Akiyo, whose character is developed along a more bifurcated existence of call-girl/everyday girl, wears her perversions more outwardly in the movie, sleeping in a coffin, walking through the cemetery on her way home from work. But the approach to the overall narrative is direct so that everything is treated with an even hand. There is no sensationalism or dramatics in Akiyo’s nihilistic approach to life – “Buy a condo, on the 5th floor, then throw myself out the window before I go senile” – just as her job is not sexy, it’s just sex.

Likewise, Suzuki’s after-work life of returning home for a couple of beers by herself is a quiet celebration of living alone, without a boyfriend, despite her strong desire for one, and her past habit of settling for less instead of settling for a life on her own.

The only flaw in the movie is the relationship between Toko and Chihiro whose antagonism towards each other is played down in the movie and will easily be missed with the exception of key moments – when Chihiro rips up one of Toko’s sketches, when Toko buries Chihiro’s hamster and says aloud “Chihiro should clean up her own mess.”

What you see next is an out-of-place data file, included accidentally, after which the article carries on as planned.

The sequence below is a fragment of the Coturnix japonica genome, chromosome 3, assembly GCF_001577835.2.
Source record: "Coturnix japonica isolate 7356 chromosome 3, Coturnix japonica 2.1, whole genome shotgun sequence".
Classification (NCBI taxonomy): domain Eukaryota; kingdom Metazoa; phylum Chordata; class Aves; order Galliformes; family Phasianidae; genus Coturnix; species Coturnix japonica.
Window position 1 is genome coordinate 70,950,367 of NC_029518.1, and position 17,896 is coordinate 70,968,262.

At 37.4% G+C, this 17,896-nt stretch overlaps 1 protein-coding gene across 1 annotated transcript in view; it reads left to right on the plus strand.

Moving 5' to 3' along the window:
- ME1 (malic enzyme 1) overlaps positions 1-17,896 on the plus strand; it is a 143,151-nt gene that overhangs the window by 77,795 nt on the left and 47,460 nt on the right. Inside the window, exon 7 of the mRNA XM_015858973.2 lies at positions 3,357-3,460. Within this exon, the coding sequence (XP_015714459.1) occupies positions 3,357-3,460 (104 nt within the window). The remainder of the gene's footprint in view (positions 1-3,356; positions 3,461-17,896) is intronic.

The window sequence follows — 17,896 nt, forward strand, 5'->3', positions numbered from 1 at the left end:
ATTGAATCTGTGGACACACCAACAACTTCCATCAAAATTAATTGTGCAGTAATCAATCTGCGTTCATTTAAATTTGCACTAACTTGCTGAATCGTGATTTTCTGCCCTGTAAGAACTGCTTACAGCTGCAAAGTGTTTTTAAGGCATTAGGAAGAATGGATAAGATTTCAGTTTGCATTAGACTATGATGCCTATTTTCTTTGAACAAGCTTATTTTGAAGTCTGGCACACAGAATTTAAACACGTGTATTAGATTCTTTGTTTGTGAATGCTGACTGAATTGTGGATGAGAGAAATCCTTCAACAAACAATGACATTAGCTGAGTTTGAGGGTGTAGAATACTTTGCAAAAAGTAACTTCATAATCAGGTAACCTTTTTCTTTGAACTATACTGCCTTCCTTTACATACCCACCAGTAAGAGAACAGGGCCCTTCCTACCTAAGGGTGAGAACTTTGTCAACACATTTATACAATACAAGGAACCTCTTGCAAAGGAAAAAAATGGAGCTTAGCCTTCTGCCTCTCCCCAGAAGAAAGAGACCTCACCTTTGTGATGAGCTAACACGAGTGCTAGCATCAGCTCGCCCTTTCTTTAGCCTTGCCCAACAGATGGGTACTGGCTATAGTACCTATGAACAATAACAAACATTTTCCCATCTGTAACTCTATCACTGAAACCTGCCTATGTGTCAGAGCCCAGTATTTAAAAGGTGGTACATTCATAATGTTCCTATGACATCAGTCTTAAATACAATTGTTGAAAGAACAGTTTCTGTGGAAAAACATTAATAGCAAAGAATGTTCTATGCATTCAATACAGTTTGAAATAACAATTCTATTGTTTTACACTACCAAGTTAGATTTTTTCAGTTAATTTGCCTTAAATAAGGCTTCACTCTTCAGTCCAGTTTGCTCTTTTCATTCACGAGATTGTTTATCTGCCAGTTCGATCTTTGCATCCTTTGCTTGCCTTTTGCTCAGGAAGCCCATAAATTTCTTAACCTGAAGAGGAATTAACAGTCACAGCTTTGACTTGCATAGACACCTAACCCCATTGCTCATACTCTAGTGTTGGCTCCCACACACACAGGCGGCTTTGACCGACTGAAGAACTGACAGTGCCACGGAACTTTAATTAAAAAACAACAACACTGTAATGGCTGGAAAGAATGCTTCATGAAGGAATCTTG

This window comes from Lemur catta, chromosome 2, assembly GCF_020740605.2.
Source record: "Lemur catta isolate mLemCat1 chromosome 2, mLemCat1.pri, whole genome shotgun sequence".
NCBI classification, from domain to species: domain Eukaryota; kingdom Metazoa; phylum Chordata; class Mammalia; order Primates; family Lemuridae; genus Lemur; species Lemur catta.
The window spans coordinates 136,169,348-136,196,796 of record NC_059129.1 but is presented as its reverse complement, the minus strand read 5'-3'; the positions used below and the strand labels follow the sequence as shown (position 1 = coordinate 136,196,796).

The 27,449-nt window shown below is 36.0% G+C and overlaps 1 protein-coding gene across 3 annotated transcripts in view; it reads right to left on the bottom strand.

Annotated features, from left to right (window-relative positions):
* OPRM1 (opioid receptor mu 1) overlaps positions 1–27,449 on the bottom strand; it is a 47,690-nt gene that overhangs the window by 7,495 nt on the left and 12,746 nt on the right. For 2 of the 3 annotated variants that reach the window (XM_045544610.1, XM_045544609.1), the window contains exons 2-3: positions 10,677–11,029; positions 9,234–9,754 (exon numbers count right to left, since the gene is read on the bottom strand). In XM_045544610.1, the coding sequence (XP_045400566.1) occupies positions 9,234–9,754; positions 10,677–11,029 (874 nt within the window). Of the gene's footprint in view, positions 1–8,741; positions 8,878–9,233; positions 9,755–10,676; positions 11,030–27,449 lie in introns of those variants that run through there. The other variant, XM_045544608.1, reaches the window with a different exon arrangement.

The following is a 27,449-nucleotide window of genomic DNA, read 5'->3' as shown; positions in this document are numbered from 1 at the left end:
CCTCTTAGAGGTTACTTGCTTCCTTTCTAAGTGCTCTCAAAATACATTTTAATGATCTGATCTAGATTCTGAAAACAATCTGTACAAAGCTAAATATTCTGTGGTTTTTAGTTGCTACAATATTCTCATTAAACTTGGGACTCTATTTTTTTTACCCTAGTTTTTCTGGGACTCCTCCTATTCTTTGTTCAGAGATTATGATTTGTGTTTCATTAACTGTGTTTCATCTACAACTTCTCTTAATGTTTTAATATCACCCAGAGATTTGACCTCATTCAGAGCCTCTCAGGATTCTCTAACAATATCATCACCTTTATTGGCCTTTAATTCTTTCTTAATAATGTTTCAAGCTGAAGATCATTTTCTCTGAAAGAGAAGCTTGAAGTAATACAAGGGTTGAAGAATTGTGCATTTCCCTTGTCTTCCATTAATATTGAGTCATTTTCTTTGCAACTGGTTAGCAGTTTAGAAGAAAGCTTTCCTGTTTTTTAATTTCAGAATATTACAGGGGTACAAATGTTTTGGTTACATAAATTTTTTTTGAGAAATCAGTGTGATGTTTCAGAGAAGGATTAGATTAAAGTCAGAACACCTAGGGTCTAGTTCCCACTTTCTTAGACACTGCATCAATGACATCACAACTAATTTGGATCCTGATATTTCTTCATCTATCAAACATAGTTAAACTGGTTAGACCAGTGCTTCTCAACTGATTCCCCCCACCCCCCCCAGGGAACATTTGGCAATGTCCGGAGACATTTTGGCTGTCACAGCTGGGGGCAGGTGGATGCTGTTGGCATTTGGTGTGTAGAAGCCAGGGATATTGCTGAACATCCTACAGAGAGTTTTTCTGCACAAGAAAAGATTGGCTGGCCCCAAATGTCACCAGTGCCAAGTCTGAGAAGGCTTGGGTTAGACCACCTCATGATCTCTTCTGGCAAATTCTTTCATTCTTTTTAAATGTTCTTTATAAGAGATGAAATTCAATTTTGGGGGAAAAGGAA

In the manga, Chihiro’s jealousy of Toko and her small manipulations are more prominent. Chihiro returns home from work to tell Toko that her ex-boyfriend has already started dating someone new, or that he’s gotten his new girlfriend pregnant and will be marrying her – all with the intent to see her suffer. “All my entire world amounted to was water cooler gossip.” Chihiro thinks to herself. “When I think about how much I hate my own little world, I hate Toko’s great big world even more.”